There are at least 20 million places where people live in the UK – to be very fuzzy. To double the population we will need another…20 million places for people to live. Allowing for places to fall-down or be pulled down this going to be at least 700,000 new houses/flats a year.

There is the problem that at the moment that a lot of people who want to live in their own home or at least a place bought by a loan from a bank cannot afford to. The (Labour) government created a rule that on any development of housing anywhere 1 in 13 of the houses had to be low-cost social housing. A piece of genius by the government as all developments suddenly only had 12 houses in them. I wonder if this is still in place? Then the (Conservative) government created schemes such as Funding for Lending and Help to Buy that were there to help first time buyers get a house. Of course if the seller knows that the buyer can get more money they put their prices up and this is what has happened. Buyers have climbed a step while the house price has climbed two.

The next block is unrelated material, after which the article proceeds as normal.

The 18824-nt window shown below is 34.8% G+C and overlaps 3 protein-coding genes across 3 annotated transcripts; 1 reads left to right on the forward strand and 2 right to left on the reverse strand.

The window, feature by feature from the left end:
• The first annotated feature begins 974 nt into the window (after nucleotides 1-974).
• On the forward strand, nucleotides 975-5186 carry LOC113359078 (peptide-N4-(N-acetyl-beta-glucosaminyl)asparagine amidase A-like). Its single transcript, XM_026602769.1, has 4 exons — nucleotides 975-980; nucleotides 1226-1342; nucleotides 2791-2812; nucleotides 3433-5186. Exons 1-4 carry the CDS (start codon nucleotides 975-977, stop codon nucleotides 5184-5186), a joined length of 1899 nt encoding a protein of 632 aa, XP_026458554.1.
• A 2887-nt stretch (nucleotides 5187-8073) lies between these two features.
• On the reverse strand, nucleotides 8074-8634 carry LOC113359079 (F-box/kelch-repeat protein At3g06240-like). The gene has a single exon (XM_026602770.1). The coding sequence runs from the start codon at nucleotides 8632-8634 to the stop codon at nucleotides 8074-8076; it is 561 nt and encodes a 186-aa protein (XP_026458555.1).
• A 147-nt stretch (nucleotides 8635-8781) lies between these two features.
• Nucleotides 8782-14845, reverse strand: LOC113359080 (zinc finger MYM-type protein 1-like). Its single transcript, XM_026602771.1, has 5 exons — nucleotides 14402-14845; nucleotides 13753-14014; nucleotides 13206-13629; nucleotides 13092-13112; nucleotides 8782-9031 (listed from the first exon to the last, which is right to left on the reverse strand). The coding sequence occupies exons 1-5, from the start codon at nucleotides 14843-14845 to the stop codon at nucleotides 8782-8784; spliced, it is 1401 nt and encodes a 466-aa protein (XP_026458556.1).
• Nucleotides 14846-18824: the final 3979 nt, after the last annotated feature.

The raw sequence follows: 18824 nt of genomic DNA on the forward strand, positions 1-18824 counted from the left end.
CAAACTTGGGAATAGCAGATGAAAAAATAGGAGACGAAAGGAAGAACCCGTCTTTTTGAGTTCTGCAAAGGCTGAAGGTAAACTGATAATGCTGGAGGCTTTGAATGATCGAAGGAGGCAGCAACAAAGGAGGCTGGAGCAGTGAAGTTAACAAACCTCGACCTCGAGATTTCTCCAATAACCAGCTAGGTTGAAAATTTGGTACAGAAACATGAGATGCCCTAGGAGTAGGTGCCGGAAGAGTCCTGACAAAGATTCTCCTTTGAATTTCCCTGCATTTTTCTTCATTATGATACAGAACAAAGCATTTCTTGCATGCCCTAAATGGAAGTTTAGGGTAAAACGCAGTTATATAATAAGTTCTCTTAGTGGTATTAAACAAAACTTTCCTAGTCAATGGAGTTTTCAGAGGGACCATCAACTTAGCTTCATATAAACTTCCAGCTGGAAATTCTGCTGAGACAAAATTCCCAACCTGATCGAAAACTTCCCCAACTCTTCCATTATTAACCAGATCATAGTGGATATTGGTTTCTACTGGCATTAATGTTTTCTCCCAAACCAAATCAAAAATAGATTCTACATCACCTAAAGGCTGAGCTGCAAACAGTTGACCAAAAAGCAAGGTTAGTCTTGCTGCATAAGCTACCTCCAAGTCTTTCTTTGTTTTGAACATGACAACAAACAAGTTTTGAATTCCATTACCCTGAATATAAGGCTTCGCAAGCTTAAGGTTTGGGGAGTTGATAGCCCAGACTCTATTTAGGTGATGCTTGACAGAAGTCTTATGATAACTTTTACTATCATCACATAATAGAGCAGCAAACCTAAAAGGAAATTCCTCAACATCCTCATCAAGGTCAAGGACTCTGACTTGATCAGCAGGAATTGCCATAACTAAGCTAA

How can you house the extra 60 million needed in this country over the next 30 years? The answer is very simple: build houses. Just build and build and build. It is a market and soon house prices will fall because everyone will see supply rising to meet demand. A cabinet minister last week proposed 300,000 new houses a year. He is only 100% out on the number needed. No details and it is just words, very similar words to those I have heard many times over the years.  (I’ll ignore the problem of where those houses might be put.)